Why you should do single-leg exercises (and do them barefoot)

You may think it’s safer to always work out standing on both your legs while also wearing sturdy shoes. Not so fast. There are several benefits to doing one-legged exercises, and especially while barefoot (or in socks like me in the video below). Single-leg-exercises are those that are done in a split stance or standing on just one leg. The latter is often the progression of a split stance exercise (such as the split squat I’m doing in the video). Let’s start with why you should include (unilateral) single-leg exercises first:

  1. IT MINIMIZES MUSCLE IMBALANCES IN YOUR BODY. You do not want to have one leg (arm, glute, hip whatever) that’s stronger than the other. Being asymmetrical is a recipe for disaster and especially bad for older adults, who won’t compensate as well as younger. Lunging, single-leg steps ups, and one-legged deadlifts/squats all increase proprioception as these exercises mimic our natural gait–how we walk–and other athletic movements. In other words, such exercises are safer for our hips and lower back.
  2. IT IMPROVES OUR BALANCE. If you always do bilateral–two-legged–exercises, you will slowly but surely lose your balance. Doing single-leg exercises triggers stabilizing muscles to activate around your joints, including your glutes and core. Stabilizing muscle fire only when your center of gravity is shifting and you’re falling (almost), which it doesn’t do if both your feet are always on the ground at the same time. Working out standing on one leg is the essence of functional training. Do more single-leg exercises than bilateral ones.
  3. IT KEEPS YOUR BODY FUNCTIONING OPTIMALLY. If you have one muscle/side of your body that’s stronger than the other, there’s a high chance you’ll develop pain and alignment issues because your body is constantly compensating for the weakness. Plus, because your pelvis locks when you do bilateral exercises, you put extra pressure on your lower back muscles and vertebras, increasing stiffness in that area. By doing unilateral movements, you’ll easily discover whether one side/leg is weaker than the other. If one side is stronger, add sets/reps to the weaker side/leg until they’re even in strength and mobility.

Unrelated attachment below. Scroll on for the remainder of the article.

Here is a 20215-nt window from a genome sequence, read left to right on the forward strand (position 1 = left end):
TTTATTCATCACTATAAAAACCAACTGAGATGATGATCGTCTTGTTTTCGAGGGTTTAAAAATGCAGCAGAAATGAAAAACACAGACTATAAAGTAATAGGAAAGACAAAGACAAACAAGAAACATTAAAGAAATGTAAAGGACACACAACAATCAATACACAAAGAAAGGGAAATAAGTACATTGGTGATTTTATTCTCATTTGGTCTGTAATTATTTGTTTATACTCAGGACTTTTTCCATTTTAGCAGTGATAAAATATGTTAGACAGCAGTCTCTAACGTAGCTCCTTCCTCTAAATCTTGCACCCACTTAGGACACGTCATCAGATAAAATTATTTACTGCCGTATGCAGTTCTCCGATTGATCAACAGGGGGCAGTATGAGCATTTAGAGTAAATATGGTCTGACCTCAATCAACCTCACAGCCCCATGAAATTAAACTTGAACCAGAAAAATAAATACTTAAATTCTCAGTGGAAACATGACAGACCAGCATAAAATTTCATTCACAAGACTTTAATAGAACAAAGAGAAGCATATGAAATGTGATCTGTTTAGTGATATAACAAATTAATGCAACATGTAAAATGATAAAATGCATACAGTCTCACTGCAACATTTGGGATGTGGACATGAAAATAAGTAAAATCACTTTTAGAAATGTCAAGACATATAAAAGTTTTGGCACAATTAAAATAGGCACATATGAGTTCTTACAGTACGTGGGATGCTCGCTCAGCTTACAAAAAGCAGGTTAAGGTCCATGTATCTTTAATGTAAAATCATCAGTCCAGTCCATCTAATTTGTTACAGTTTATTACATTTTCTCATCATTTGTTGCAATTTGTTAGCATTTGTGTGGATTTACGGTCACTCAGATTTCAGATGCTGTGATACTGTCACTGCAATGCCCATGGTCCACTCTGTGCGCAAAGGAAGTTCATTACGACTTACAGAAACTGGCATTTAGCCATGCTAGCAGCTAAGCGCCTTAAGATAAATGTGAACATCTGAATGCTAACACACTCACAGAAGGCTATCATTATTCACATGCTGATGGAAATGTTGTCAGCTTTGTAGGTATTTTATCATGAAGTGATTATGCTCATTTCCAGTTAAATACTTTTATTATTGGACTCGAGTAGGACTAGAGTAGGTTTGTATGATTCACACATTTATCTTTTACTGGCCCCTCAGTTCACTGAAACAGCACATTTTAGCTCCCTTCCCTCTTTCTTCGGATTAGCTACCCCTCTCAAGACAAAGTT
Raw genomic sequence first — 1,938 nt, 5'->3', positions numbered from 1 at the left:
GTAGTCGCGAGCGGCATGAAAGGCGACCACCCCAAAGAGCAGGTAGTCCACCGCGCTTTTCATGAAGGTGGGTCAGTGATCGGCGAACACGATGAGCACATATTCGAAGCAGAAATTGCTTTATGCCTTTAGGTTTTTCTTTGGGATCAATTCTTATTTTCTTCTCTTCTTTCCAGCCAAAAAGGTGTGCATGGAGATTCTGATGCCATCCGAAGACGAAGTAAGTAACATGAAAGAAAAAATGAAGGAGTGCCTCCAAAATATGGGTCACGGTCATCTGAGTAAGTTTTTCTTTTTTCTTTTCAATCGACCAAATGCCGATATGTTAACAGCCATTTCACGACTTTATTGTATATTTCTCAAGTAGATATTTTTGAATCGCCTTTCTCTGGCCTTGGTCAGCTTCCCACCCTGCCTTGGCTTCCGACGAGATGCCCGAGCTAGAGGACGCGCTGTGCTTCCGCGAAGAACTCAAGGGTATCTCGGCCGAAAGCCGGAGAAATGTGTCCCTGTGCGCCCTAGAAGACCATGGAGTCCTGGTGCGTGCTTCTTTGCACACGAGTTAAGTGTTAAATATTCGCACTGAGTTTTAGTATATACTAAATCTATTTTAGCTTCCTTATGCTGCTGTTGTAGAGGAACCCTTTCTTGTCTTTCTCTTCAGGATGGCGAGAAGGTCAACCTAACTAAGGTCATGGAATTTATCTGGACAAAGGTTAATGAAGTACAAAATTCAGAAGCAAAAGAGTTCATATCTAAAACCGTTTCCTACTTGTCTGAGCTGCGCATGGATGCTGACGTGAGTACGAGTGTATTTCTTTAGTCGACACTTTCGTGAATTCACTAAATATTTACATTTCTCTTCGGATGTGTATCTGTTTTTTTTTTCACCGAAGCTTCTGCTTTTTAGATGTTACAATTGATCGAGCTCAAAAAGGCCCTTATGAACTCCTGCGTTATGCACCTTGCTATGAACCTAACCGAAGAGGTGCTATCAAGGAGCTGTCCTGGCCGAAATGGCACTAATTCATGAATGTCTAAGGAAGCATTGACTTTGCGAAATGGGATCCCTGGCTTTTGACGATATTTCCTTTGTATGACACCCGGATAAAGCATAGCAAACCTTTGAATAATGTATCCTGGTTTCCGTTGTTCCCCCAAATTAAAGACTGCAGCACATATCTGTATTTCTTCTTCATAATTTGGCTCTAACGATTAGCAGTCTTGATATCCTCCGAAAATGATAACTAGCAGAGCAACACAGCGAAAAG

Once I’m very good at doing these split squats, I will do them without the support I have for the toes on my back foot. In other words, it will be in the air and I’ll be standing on one leg only.
  1. Working out barefoot will improve not only your foot strength but also your ankles because each body part becomes lazy. If you don’t have adequate foot and ankle strength, your balance will suffer. Strive to always do your single-leg exercises barefoot for optimal safety (meaning you’ll be able to control the exercise better, preventing you from collapsing or tripping). While doing the exercise, try spreading your toes to grip the floor. Try doing exercises on a mat so that it’s easier to grip the surface with your toes.
  2. Your proprioception is enhanced whenever your feet are in close contact with the floor or ground. (Obviously if the ground is uneven and full of sharp objects, walking around barefoot is a bad idea.) According to WebMD, “Proprioception, otherwise known as kinesthesia, is your body’s ability to sense movement, action, and location. It’s present in every muscle movement you have.” The better your proprioception, the better you’ll be able to emphasize certain muscles you want to train. Your technique when lifting weight will improve if your feet are directly connected to the ground.
  3. Like when you focus on doing primarily single-leg exercises, working out barefoot will help you stay injury and pain free because it’ll be much easier for you to activate the correct muscles. For example, many of my clients have sensitive knees–I do too–and by pushing through–emphasizing–your heels in a–say, side lunge–most likely your knees won’t hurt during the exercise. It’s harder to push through your heel in a thickly padded shoe. Generally speaking, pushing through your heels will make you shift your hips backward, putting less pressure on your knees. Try pushing through the entire foot, not just the heel, though, to see what feels better for your particular ingle-body and joints.
  4. Because your big toe promotes proper forward propulsion, it’s especially important for people who engage in running/weight lifting and any sport in which sudden sprints and twists are required to work out barefoot. It’s very hard to properly push off through your big toe with a big bulky shoe covering your foot. If you’re uncomfortable going barefoot at the gym, consider minimalist shoes or, at the very least, wear shoes with a thinner sole.


Leave a Reply

Fill in your details below or click an icon to log in:

WordPress.com Logo

You are commenting using your WordPress.com account. Log Out /  Change )

Twitter picture

You are commenting using your Twitter account. Log Out /  Change )

Facebook photo

You are commenting using your Facebook account. Log Out /  Change )

Connecting to %s